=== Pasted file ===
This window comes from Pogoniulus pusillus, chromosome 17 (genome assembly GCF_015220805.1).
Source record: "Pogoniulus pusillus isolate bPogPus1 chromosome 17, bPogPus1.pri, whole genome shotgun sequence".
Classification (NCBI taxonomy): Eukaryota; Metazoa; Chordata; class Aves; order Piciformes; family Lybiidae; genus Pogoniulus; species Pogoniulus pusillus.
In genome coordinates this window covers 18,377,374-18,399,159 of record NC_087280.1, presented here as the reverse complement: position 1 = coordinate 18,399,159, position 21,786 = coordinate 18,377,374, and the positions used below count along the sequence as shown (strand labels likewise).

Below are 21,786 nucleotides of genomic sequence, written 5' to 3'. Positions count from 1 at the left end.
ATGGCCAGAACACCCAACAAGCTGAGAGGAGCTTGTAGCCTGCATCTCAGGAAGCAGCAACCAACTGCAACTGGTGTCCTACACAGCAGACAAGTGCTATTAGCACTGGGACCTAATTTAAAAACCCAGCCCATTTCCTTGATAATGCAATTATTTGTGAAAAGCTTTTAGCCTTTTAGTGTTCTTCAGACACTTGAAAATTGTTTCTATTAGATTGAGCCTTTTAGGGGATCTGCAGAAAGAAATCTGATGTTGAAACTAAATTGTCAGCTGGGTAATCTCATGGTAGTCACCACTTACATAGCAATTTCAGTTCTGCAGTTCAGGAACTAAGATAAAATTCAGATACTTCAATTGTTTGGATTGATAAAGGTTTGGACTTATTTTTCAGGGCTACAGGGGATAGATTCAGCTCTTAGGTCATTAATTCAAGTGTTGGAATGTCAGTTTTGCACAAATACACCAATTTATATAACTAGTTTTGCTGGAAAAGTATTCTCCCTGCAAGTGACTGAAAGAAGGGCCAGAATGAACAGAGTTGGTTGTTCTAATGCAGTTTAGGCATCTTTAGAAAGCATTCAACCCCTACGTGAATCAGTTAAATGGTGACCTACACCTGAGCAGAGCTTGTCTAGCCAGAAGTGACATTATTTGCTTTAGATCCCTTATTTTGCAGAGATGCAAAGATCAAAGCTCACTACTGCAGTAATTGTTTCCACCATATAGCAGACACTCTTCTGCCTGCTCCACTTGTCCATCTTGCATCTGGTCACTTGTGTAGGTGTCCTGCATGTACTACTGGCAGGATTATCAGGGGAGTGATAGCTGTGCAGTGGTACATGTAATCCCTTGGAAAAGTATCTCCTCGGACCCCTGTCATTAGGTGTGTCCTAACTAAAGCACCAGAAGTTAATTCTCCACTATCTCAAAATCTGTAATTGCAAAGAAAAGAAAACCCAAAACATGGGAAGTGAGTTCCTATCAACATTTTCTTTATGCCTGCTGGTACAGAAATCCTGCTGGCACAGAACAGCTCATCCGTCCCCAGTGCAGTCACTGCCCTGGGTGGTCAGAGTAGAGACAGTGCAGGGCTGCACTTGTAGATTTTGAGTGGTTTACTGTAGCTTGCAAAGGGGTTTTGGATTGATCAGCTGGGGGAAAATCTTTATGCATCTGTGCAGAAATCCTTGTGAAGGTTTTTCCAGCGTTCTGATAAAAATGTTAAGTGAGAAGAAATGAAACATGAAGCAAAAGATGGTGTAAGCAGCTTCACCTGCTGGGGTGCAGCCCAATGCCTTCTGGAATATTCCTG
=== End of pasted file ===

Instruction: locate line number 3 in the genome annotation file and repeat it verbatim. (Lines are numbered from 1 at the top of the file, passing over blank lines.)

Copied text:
Classification (NCBI taxonomy): Eukaryota; Metazoa; Chordata; class Aves; order Piciformes; family Lybiidae; genus Pogoniulus; species Pogoniulus pusillus.